Definition of croon in English:

croon

Line breaks: croon
Pronunciation: /kruːn
 
/

verb

[no object]
1Hum or sing in a soft, low voice, especially in a sentimental manner: she was crooning to the child [with object]: the female vocalist crooned smoky blues into the microphone
More example sentences
  • ‘Lovely Leia’ my Mamma would croon in a sing song voice to me as I lay curled in her lap.
  • ‘We learn to communicate as babies through crooning and singing from our mothers,’ he says.
  • Further, Jake does not just sing, he croons, swoons, bellows and lets it all loose.
Synonyms
sing softly, hum, lilt, carol, warble, trill, quaver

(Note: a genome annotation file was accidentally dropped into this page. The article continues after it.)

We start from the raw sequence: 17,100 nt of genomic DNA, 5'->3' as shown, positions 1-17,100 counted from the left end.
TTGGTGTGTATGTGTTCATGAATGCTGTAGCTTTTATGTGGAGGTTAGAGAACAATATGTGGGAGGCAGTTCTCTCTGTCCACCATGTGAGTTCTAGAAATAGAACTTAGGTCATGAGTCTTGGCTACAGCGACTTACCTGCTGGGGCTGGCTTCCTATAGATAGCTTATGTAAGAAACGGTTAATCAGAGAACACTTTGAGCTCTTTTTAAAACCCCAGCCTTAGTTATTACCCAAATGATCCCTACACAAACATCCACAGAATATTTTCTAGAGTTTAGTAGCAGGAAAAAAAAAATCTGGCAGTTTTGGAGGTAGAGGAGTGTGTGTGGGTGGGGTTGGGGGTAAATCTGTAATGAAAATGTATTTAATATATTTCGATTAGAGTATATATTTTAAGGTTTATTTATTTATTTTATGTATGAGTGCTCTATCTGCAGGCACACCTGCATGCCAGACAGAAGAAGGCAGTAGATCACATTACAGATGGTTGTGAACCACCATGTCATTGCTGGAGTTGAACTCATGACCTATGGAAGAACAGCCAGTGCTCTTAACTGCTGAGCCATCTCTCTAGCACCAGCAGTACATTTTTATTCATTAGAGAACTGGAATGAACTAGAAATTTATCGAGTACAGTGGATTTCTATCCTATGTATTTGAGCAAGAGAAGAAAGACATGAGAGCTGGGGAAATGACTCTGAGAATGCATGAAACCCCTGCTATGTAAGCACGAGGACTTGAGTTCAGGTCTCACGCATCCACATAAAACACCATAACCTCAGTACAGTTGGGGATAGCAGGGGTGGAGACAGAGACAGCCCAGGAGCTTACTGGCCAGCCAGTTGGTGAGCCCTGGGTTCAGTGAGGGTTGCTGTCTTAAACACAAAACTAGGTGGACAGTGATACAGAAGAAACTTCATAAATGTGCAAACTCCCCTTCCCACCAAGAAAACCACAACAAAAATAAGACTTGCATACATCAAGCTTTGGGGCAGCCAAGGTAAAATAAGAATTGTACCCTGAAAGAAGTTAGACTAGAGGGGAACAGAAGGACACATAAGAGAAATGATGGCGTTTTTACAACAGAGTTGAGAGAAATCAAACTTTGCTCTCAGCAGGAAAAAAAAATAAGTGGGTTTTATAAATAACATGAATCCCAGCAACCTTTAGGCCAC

rare troll
1.1 [with direct speech] Say in a soft, low voice: ‘Goodbye, you lovely darling,’ she crooned
More example sentences
  • My mother's voice croons in my ear, ‘Darling, what's the matter?’
  • I spoke to him, crooning soft, comforting words.
  • But then, a peaceful, mature, controlled voice crooned next to them.

noun

[in singular] Back to top  
A soft, low voice or tone: he sang in a gentle, highly expressive croon
More example sentences
  • Who, back in 1991, would have guessed that his clenched-teeth complaining-voice came along with such an expressive croon?
  • Kieran held the animal to the rapid pace with a soft croon of reassurance that Michael doubted he felt.
  • The vocals plateau at a whining croon throughout the most of the album.

Origin

late 15th century (originally Scots and northern English): from Middle Low German and Middle Dutch krōnen 'groan, lament'. The use of croon in standard English was probably popularized by Robert Burns.

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